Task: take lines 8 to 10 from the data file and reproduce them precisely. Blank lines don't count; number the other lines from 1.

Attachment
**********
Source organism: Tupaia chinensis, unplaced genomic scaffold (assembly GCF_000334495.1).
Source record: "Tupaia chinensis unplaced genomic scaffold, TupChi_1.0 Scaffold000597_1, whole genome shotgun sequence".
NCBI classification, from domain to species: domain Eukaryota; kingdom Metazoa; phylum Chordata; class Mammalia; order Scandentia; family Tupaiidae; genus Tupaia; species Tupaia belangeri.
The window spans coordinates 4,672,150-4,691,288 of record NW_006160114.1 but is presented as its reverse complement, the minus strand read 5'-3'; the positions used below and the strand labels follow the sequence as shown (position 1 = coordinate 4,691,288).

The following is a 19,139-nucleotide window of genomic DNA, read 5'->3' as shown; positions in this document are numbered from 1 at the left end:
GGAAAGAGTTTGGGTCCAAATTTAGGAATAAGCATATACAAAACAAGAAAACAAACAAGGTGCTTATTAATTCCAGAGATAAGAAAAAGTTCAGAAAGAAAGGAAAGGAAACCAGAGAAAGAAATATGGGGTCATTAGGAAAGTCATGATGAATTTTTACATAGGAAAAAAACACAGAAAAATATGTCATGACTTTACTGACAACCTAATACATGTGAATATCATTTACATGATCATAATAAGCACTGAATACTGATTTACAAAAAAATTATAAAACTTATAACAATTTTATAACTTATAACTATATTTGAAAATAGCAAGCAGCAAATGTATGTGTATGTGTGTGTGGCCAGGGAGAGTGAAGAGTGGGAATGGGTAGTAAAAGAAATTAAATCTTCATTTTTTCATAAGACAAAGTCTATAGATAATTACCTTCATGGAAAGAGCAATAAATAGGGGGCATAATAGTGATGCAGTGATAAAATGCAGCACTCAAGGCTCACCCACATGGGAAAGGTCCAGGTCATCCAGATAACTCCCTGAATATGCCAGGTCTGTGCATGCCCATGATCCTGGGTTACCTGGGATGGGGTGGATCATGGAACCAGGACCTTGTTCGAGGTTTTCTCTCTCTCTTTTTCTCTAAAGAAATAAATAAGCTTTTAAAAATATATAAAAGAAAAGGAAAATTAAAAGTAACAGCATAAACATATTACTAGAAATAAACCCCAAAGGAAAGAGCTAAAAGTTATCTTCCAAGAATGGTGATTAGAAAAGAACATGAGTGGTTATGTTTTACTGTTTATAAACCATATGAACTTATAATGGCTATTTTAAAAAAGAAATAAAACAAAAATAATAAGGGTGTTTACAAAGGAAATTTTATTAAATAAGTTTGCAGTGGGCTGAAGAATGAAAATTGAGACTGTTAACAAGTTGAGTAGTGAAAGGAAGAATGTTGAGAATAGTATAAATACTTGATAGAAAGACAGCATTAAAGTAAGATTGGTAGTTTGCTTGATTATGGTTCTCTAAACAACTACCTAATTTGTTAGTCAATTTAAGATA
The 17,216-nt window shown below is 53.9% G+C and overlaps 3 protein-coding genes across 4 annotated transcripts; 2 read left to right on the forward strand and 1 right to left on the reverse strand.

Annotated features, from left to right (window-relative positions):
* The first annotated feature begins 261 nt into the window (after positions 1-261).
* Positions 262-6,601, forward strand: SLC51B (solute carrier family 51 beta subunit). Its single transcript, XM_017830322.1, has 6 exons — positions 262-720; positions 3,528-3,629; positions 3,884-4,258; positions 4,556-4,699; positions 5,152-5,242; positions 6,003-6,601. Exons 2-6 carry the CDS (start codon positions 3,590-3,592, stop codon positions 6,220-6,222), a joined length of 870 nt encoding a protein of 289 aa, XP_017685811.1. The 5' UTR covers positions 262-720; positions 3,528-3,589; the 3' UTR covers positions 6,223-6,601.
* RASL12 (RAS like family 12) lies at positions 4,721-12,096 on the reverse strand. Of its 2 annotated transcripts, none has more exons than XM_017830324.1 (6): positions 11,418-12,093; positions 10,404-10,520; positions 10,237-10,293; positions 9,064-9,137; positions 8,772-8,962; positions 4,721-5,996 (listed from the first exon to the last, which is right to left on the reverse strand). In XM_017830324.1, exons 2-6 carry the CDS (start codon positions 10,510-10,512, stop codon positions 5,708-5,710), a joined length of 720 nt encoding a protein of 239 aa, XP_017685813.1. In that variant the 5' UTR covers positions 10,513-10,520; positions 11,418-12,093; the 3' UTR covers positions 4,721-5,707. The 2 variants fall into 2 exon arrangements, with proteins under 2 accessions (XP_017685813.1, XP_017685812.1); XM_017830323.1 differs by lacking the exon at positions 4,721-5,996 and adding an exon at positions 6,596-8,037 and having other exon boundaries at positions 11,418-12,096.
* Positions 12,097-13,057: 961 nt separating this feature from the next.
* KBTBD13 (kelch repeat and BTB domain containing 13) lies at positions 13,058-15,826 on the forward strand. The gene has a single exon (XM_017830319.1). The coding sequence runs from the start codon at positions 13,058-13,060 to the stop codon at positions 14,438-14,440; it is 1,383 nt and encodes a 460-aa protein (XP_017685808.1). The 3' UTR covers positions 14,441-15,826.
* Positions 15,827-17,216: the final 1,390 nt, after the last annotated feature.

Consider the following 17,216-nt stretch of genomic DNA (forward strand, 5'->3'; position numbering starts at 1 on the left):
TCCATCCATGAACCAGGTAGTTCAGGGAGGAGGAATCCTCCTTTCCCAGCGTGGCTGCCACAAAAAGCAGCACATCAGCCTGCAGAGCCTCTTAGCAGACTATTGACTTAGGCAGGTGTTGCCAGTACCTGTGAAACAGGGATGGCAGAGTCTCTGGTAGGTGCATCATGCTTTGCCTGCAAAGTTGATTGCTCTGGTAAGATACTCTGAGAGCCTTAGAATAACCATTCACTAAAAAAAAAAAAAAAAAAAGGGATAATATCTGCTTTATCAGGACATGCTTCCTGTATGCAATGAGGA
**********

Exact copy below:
Annotated features, from left to right (window-relative positions):
* The first annotated feature begins 261 nt into the window (after positions 1-261).
* Positions 262-6,601, forward strand: SLC51B (solute carrier family 51 beta subunit). Its single transcript, XM_017830322.1, has 6 exons — positions 262-720; positions 3,528-3,629; positions 3,884-4,258; positions 4,556-4,699; positions 5,152-5,242; positions 6,003-6,601. Exons 2-6 carry the CDS (start codon positions 3,590-3,592, stop codon positions 6,220-6,222), a joined length of 870 nt encoding a protein of 289 aa, XP_017685811.1. The 5' UTR covers positions 262-720; positions 3,528-3,589; the 3' UTR covers positions 6,223-6,601.